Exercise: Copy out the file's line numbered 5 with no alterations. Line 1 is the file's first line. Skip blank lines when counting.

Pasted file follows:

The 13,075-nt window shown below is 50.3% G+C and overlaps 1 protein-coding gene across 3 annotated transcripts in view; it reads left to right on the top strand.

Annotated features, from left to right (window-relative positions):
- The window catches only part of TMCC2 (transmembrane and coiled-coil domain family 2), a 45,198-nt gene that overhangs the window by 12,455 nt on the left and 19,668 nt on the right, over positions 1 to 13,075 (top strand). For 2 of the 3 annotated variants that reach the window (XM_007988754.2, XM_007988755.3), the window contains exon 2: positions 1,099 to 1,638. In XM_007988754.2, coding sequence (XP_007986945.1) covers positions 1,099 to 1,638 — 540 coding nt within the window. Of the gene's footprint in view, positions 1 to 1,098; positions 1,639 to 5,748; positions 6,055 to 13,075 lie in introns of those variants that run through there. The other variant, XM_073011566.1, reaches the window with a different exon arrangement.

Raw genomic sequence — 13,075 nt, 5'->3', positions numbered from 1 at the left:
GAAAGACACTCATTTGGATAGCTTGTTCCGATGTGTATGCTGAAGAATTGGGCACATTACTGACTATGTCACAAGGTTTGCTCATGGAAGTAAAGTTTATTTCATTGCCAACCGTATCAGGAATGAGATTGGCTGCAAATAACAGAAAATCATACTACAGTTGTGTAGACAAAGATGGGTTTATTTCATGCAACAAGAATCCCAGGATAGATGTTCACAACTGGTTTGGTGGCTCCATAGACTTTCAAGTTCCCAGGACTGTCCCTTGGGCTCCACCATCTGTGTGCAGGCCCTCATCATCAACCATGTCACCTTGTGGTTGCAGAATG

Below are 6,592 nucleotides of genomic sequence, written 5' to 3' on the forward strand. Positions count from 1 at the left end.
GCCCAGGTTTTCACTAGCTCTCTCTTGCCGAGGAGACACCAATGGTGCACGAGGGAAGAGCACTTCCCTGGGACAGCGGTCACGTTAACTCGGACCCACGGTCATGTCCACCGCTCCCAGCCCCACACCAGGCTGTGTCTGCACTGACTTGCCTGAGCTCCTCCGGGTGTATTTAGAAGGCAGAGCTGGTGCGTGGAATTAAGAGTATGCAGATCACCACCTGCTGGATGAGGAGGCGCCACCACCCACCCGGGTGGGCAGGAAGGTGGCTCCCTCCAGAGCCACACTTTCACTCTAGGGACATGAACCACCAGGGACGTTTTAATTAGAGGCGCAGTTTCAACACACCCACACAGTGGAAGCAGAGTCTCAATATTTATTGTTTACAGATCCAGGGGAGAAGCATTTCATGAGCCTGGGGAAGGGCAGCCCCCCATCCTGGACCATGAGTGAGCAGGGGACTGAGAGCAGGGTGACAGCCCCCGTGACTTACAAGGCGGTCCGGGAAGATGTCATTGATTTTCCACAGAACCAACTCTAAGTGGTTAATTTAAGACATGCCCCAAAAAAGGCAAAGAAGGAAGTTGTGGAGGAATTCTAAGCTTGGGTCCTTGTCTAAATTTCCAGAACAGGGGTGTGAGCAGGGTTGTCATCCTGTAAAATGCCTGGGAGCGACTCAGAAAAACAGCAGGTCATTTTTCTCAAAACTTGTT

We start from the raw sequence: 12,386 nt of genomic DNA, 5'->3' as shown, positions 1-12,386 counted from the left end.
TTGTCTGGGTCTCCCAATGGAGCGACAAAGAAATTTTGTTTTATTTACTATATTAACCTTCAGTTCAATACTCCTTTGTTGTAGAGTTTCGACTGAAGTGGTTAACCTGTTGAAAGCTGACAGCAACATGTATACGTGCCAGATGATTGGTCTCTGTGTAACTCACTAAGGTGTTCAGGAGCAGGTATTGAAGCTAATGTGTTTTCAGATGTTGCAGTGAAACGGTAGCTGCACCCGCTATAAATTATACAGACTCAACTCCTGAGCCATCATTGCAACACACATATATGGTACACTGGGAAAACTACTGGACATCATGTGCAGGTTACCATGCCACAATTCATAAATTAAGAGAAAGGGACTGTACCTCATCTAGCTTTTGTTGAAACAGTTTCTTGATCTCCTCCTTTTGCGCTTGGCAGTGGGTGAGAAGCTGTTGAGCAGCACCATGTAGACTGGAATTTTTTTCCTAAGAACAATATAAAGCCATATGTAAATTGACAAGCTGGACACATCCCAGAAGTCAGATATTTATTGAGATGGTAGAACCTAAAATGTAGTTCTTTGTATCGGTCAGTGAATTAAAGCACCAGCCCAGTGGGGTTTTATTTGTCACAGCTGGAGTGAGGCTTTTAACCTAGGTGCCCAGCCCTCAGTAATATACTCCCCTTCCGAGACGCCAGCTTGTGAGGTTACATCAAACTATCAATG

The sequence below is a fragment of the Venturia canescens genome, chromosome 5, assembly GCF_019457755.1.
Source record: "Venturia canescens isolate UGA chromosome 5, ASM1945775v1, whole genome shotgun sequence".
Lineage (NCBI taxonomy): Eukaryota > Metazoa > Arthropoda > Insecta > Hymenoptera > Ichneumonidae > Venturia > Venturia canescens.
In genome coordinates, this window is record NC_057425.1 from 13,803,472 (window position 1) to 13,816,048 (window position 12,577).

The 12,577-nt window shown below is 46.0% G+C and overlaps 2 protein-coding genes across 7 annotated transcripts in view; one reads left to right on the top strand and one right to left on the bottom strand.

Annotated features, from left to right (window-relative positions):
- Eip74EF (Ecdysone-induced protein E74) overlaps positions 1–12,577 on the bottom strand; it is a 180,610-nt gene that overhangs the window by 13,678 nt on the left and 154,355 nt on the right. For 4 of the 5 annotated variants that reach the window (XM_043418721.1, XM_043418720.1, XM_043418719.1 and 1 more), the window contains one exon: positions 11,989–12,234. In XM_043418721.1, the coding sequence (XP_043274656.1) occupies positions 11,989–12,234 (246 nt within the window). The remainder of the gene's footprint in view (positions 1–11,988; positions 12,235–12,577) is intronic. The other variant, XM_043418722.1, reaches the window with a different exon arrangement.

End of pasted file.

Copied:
GAAAGACACTCATTTGGATAGCTTGTTCCGATGTGTATGCTGAAGAATTGGGCACATTACTGACTATGTCACAAGGTTTGCTCATGGAAGTAAAGTTTATTTCATTGCCAACCGTATCAGGAATGAGATTGGCTGCAAATAACAGAAAATCATACTACAGTTGTGTAGACAAAGATGGGTTTATTTCATGCAACAAGAATCCCAGGATAGATGTTCACAACTGGTTTGGTGGCTCCATAGACTTTCAAGTTCCCAGGACTGTCCCTTGGGCTCCACCATCTGTGTGCAGGCCCTCATCATCAACCATGTCACCTTGTGGTTGCAGAATG